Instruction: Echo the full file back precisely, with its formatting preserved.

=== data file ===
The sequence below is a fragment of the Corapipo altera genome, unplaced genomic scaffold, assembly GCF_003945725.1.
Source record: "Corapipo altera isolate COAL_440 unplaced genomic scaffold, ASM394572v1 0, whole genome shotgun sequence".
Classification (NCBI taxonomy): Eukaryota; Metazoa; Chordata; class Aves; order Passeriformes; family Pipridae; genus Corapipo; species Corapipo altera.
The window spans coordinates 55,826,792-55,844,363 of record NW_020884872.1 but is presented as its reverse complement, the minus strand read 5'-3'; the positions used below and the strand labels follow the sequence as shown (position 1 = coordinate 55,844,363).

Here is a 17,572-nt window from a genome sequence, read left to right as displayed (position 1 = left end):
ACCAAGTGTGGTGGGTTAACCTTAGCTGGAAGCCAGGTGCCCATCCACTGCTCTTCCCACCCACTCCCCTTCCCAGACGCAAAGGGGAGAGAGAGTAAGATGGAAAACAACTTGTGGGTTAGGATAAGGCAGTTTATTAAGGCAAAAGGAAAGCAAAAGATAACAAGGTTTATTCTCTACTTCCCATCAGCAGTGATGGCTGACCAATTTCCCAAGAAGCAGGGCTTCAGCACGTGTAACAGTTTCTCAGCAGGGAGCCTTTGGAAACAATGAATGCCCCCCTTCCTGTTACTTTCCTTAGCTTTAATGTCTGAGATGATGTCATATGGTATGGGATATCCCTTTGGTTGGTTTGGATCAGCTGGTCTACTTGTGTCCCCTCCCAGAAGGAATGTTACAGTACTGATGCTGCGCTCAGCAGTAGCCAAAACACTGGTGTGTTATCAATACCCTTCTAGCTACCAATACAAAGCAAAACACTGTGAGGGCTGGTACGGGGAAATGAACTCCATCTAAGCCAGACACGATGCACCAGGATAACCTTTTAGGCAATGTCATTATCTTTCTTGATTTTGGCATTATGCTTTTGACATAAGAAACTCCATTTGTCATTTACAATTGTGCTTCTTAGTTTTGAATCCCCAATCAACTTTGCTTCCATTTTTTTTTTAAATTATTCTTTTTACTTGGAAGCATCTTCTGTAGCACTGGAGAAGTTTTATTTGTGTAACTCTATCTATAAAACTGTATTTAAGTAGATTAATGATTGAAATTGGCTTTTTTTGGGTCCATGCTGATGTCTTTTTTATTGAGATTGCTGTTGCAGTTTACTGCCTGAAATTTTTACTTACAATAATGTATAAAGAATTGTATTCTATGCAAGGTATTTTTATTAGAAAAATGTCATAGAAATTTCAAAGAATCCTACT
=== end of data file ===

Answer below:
The sequence below is a fragment of the Corapipo altera genome, unplaced genomic scaffold, assembly GCF_003945725.1.
Source record: "Corapipo altera isolate COAL_440 unplaced genomic scaffold, ASM394572v1 0, whole genome shotgun sequence".
Classification (NCBI taxonomy): Eukaryota; Metazoa; Chordata; class Aves; order Passeriformes; family Pipridae; genus Corapipo; species Corapipo altera.
The window spans coordinates 55,826,792-55,844,363 of record NW_020884872.1 but is presented as its reverse complement, the minus strand read 5'-3'; the positions used below and the strand labels follow the sequence as shown (position 1 = coordinate 55,844,363).

Here is a 17,572-nt window from a genome sequence, read left to right as displayed (position 1 = left end):
ACCAAGTGTGGTGGGTTAACCTTAGCTGGAAGCCAGGTGCCCATCCACTGCTCTTCCCACCCACTCCCCTTCCCAGACGCAAAGGGGAGAGAGAGTAAGATGGAAAACAACTTGTGGGTTAGGATAAGGCAGTTTATTAAGGCAAAAGGAAAGCAAAAGATAACAAGGTTTATTCTCTACTTCCCATCAGCAGTGATGGCTGACCAATTTCCCAAGAAGCAGGGCTTCAGCACGTGTAACAGTTTCTCAGCAGGGAGCCTTTGGAAACAATGAATGCCCCCCTTCCTGTTACTTTCCTTAGCTTTAATGTCTGAGATGATGTCATATGGTATGGGATATCCCTTTGGTTGGTTTGGATCAGCTGGTCTACTTGTGTCCCCTCCCAGAAGGAATGTTACAGTACTGATGCTGCGCTCAGCAGTAGCCAAAACACTGGTGTGTTATCAATACCCTTCTAGCTACCAATACAAAGCAAAACACTGTGAGGGCTGGTACGGGGAAATGAACTCCATCTAAGCCAGACACGATGCACCAGGATAACCTTTTAGGCAATGTCATTATCTTTCTTGATTTTGGCATTATGCTTTTGACATAAGAAACTCCATTTGTCATTTACAATTGTGCTTCTTAGTTTTGAATCCCCAATCAACTTTGCTTCCATTTTTTTTTTAAATTATTCTTTTTACTTGGAAGCATCTTCTGTAGCACTGGAGAAGTTTTATTTGTGTAACTCTATCTATAAAACTGTATTTAAGTAGATTAATGATTGAAATTGGCTTTTTTTGGGTCCATGCTGATGTCTTTTTTATTGAGATTGCTGTTGCAGTTTACTGCCTGAAATTTTTACTTACAATAATGTATAAAGAATTGTATTCTATGCAAGGTATTTTTATTAGAAAAATGTCATAGAAATTTCAAAGAATCCTACT